A Solo Travel-Inspired Line By essie

Essie decided to kick 2020 off with a super-bright note, with its wanderlust-inspired Flying Solo range that’s bound to make you book a trip somewhere exciting. The collection includes nine new polish shades that mimic the colors of a setting sky, from peachy pink and golden yellow to deep teal and violet-tinged blue. The collection dropped at the start of January and can be found at Target, Ulta, and essie’s website.

Sephora’s Lash Collab With House Of Lashes

Cruelty-free, 100 percent synthetic lash brand House of Lashes teamed up with Sephora to start the new year off with good vibes and great lashes. The Crystal Collection launched at the beauty retailer on Jan. 3 and includes three different false lash sets inspired by positive energy-emitting Rose Quartz, Aquamarine, and Amethyst, helping you set your intentions for the day as you get your lashes looking good.

With corporates becoming more acceptable and inclusive in their grooming code, a few wardrobe staples can be a navy blazer, a white shirt, unwashed indigo denims and a neat pair of loafers for both men and women

With corporates becoming more acceptable and inclusive in their grooming code, a few wardrobe staples can be a navy blazer, a white shirt, unwashed indigo denims and a neat pair of loafers for both men and women

With corporates becoming more acceptable and inclusive in their grooming code, a few wardrobe staples can be a navy blazer, a white shirt, unwashed indigo denims and a neat pair of loafers for both men and women

Formal is boring and cannot be stylish” is a sort of a misconception now. Workwear has evolved from ‘one style suits all’ to become more flexible and supple so as to cover personal choices. Bold coloured dresses, a chic black blazer paired with classy cowl-neck top, pencil skirt or high-waist trousers now fit well in what is termed as the ‘business casuals’ wardrobe.

Steadily, a trend is gaining popularity among a band of professionals who like to breathe a refreshing tinge of fashion into serious business dressing. The trend imbues job-friendly attire to suit the brand’s image. While some sectors certainly exude authority like bank managers, lawyers, politicians, and for them power dressing is imperative. Wearing clothes that are the right-fit, comfortable and do not restrict movement is important.

The degrees of sartorial formality tend to vary among industries, companies and roles. For law firm professionals, it’s black coat, button-down shirt, trousers; sari or salwar kameez, pant-suit or top — anything but jeans. In case of start-ups, T-shirts, tops, sneakers can be easily included in the wardrobe, much in tune with the easy-going and flexible work atmosphere.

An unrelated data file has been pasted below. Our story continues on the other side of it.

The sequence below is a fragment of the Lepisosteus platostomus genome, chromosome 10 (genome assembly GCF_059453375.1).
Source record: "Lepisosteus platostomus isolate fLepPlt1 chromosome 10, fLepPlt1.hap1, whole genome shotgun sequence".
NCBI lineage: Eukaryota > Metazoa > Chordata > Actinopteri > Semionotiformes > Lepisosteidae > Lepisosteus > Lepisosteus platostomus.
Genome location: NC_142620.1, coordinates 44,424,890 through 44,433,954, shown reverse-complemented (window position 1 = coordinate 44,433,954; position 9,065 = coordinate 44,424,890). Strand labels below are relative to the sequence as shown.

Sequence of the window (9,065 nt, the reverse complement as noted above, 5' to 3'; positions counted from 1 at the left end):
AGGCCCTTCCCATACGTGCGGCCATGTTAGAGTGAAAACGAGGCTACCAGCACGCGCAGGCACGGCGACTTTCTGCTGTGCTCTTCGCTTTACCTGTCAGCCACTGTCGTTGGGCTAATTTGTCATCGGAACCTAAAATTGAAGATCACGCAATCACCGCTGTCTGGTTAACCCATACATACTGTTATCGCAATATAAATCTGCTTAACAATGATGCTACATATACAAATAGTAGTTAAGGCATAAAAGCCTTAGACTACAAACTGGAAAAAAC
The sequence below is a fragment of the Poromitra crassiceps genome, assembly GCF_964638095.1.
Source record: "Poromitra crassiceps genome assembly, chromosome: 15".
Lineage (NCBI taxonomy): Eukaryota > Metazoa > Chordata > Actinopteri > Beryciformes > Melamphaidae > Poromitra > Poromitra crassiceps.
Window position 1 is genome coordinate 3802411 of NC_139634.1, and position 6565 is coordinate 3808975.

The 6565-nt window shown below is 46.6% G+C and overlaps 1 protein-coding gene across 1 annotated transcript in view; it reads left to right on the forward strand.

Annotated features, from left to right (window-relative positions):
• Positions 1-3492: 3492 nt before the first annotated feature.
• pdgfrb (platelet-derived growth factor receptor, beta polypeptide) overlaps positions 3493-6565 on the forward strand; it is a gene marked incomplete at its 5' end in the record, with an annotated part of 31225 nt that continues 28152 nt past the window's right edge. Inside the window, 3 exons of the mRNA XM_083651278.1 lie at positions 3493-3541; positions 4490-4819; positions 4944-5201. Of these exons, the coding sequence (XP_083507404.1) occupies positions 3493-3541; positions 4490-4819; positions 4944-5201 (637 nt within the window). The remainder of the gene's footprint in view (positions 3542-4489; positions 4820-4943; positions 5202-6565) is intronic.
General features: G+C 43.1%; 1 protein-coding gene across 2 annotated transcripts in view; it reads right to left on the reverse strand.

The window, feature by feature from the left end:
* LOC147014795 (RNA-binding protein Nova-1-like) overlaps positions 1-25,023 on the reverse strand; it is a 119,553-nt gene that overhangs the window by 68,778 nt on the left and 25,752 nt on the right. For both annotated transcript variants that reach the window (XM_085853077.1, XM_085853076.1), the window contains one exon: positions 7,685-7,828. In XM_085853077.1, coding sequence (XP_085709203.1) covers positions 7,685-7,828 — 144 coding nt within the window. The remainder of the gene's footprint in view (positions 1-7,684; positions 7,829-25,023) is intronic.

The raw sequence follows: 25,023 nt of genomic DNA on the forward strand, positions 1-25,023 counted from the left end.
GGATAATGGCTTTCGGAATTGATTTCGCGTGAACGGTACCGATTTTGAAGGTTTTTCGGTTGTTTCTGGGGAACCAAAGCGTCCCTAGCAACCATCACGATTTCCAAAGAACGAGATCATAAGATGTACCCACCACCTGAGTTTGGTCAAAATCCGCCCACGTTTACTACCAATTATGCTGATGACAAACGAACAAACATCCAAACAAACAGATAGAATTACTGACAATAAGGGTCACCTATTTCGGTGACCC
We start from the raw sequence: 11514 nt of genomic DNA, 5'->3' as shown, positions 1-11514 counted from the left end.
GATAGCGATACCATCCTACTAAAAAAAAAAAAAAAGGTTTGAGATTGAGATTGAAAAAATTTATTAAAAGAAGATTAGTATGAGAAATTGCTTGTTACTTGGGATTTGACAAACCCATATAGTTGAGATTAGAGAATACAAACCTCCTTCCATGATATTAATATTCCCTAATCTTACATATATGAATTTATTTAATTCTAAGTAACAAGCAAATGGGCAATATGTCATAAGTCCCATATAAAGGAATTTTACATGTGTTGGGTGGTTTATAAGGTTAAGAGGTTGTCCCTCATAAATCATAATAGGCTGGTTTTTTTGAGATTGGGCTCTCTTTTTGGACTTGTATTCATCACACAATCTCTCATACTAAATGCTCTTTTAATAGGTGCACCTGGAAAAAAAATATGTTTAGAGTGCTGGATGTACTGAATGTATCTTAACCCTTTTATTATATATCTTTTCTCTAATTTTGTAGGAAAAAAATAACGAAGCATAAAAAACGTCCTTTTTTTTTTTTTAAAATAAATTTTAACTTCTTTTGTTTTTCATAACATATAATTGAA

In the banking sector, business formals is still the law. “A smart executive with professional attitude and appearance catches the public eye as he is an ambassador for an efficiently run organisation. Every Yes Banker should be a complete ‘yes professional’ and embody business etiquette, attitude and grooming.

The credence is that the importance of dress code for professionalism cannot be overstated,” feels Deodutta Kurane, senior group president, human capital management, Yes Bank.

Most women seem to prefer traditional Indian attire and there are unlimited options for them. Brands like Taneira, an offering by Titan, are creating a different browsing experience for its customers with its experiential display of saris, fabrics and ready-to-wear. “Women prefer Indian formal wear at workplace as it is more breathable and versatile. Indian weaves and silhouettes are trending globally. For instance, colourful Ikat with regional art make a timeless ensemble as work-wear, and can be teamed with jackets and waist-belts that look professional and chic at the workplace. Tussar saris in pastel hues add grace in a board-room meeting. Linen, cotton and kota saris in subtle tones, when accessorised with silver jewellery, add a regal touch,” says the CEO, Rajeshwari Srinivasan.

With the concept of workwear fundamentally changing, brands and designers are incorporating conscious designs, patterns and colours to suit one’s choice, bringing options to your mundane work wardrobe. Early this year, fashion designer Varija Bajaj ventured into a label heavily influenced by Indian culture, body shapes and skin tone. It is targeted at working women professionals. With the brand Office & You, Bajaj has come up with figure correction techniques, which camouflage those extra inches, giving an illusion of a slim figure. For her, workwear is very individualistic and occasion-driven. “There is no blanket trend for workwear. Some work in air-conditioned environment, some on the field battling the weather, and some create a fashion statement. Women at work define their own rules and sport what reflects their personality. The silhouettes are getting feminine and the colours are reflecting their Indianness. Workwear is well adaptable to given cultural and climatic surroundings — whether you are in a cluttered market, a construction site or stationed in rural areas, the creations must be easy to maintain, functional, wrinkle-free and breathable,” she says.